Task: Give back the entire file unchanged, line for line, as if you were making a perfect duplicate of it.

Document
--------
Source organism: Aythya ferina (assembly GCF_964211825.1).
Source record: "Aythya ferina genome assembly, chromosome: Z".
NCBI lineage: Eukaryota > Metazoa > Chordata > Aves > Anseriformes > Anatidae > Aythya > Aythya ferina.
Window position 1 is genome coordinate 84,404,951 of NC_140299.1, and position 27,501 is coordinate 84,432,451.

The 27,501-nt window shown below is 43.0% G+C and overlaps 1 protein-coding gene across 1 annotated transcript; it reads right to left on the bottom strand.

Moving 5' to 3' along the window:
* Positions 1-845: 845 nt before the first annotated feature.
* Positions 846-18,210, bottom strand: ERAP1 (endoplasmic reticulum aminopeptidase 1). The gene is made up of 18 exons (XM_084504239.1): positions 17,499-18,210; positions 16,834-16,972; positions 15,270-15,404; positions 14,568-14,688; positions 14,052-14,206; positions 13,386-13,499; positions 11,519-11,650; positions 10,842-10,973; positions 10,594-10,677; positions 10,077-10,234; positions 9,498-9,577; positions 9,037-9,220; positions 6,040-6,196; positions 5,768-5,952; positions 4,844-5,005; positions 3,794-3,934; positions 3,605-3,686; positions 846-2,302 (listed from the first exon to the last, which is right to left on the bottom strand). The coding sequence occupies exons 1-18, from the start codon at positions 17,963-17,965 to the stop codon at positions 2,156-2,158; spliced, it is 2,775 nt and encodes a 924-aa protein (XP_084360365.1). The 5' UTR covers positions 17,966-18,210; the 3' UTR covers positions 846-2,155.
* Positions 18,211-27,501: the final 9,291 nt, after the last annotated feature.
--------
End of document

Source organism: Aythya ferina (assembly GCF_964211825.1).
Source record: "Aythya ferina genome assembly, chromosome: Z".
NCBI lineage: Eukaryota > Metazoa > Chordata > Aves > Anseriformes > Anatidae > Aythya > Aythya ferina.
Window position 1 is genome coordinate 84,404,951 of NC_140299.1, and position 27,501 is coordinate 84,432,451.

The 27,501-nt window shown below is 43.0% G+C and overlaps 1 protein-coding gene across 1 annotated transcript; it reads right to left on the bottom strand.

Moving 5' to 3' along the window:
* Positions 1-845: 845 nt before the first annotated feature.
* Positions 846-18,210, bottom strand: ERAP1 (endoplasmic reticulum aminopeptidase 1). The gene is made up of 18 exons (XM_084504239.1): positions 17,499-18,210; positions 16,834-16,972; positions 15,270-15,404; positions 14,568-14,688; positions 14,052-14,206; positions 13,386-13,499; positions 11,519-11,650; positions 10,842-10,973; positions 10,594-10,677; positions 10,077-10,234; positions 9,498-9,577; positions 9,037-9,220; positions 6,040-6,196; positions 5,768-5,952; positions 4,844-5,005; positions 3,794-3,934; positions 3,605-3,686; positions 846-2,302 (listed from the first exon to the last, which is right to left on the bottom strand). The coding sequence occupies exons 1-18, from the start codon at positions 17,963-17,965 to the stop codon at positions 2,156-2,158; spliced, it is 2,775 nt and encodes a 924-aa protein (XP_084360365.1). The 5' UTR covers positions 17,966-18,210; the 3' UTR covers positions 846-2,155.
* Positions 18,211-27,501: the final 9,291 nt, after the last annotated feature.